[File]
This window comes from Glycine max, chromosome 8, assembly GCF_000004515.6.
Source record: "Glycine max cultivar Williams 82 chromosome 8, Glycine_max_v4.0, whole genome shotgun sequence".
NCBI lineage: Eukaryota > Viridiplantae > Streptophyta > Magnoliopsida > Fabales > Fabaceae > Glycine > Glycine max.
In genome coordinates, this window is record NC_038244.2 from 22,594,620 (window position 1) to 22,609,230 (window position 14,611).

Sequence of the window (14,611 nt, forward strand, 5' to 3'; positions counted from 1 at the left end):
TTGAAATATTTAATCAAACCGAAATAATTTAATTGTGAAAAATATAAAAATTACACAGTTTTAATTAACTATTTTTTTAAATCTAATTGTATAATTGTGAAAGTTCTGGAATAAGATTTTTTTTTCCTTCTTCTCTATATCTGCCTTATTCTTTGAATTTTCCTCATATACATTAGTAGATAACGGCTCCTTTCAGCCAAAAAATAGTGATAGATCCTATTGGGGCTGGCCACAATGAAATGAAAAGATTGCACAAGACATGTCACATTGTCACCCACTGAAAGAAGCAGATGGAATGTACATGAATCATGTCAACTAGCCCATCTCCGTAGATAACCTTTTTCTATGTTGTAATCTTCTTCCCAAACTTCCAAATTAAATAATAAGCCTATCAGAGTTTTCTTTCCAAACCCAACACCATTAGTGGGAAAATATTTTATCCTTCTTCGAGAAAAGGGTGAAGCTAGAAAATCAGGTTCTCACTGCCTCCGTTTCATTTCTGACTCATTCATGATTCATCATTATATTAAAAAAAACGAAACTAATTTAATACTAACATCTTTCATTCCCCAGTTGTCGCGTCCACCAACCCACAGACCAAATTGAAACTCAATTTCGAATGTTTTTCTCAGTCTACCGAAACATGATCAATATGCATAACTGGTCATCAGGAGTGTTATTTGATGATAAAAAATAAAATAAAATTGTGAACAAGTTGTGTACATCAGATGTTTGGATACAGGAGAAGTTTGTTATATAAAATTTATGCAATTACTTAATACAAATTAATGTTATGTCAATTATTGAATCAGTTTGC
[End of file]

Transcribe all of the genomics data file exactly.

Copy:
This window comes from Glycine max, chromosome 8, assembly GCF_000004515.6.
Source record: "Glycine max cultivar Williams 82 chromosome 8, Glycine_max_v4.0, whole genome shotgun sequence".
NCBI lineage: Eukaryota > Viridiplantae > Streptophyta > Magnoliopsida > Fabales > Fabaceae > Glycine > Glycine max.
In genome coordinates, this window is record NC_038244.2 from 22,594,620 (window position 1) to 22,609,230 (window position 14,611).

Sequence of the window (14,611 nt, forward strand, 5' to 3'; positions counted from 1 at the left end):
TTGAAATATTTAATCAAACCGAAATAATTTAATTGTGAAAAATATAAAAATTACACAGTTTTAATTAACTATTTTTTTAAATCTAATTGTATAATTGTGAAAGTTCTGGAATAAGATTTTTTTTTCCTTCTTCTCTATATCTGCCTTATTCTTTGAATTTTCCTCATATACATTAGTAGATAACGGCTCCTTTCAGCCAAAAAATAGTGATAGATCCTATTGGGGCTGGCCACAATGAAATGAAAAGATTGCACAAGACATGTCACATTGTCACCCACTGAAAGAAGCAGATGGAATGTACATGAATCATGTCAACTAGCCCATCTCCGTAGATAACCTTTTTCTATGTTGTAATCTTCTTCCCAAACTTCCAAATTAAATAATAAGCCTATCAGAGTTTTCTTTCCAAACCCAACACCATTAGTGGGAAAATATTTTATCCTTCTTCGAGAAAAGGGTGAAGCTAGAAAATCAGGTTCTCACTGCCTCCGTTTCATTTCTGACTCATTCATGATTCATCATTATATTAAAAAAAACGAAACTAATTTAATACTAACATCTTTCATTCCCCAGTTGTCGCGTCCACCAACCCACAGACCAAATTGAAACTCAATTTCGAATGTTTTTCTCAGTCTACCGAAACATGATCAATATGCATAACTGGTCATCAGGAGTGTTATTTGATGATAAAAAATAAAATAAAATTGTGAACAAGTTGTGTACATCAGATGTTTGGATACAGGAGAAGTTTGTTATATAAAATTTATGCAATTACTTAATACAAATTAATGTTATGTCAATTATTGAATCAGTTTGC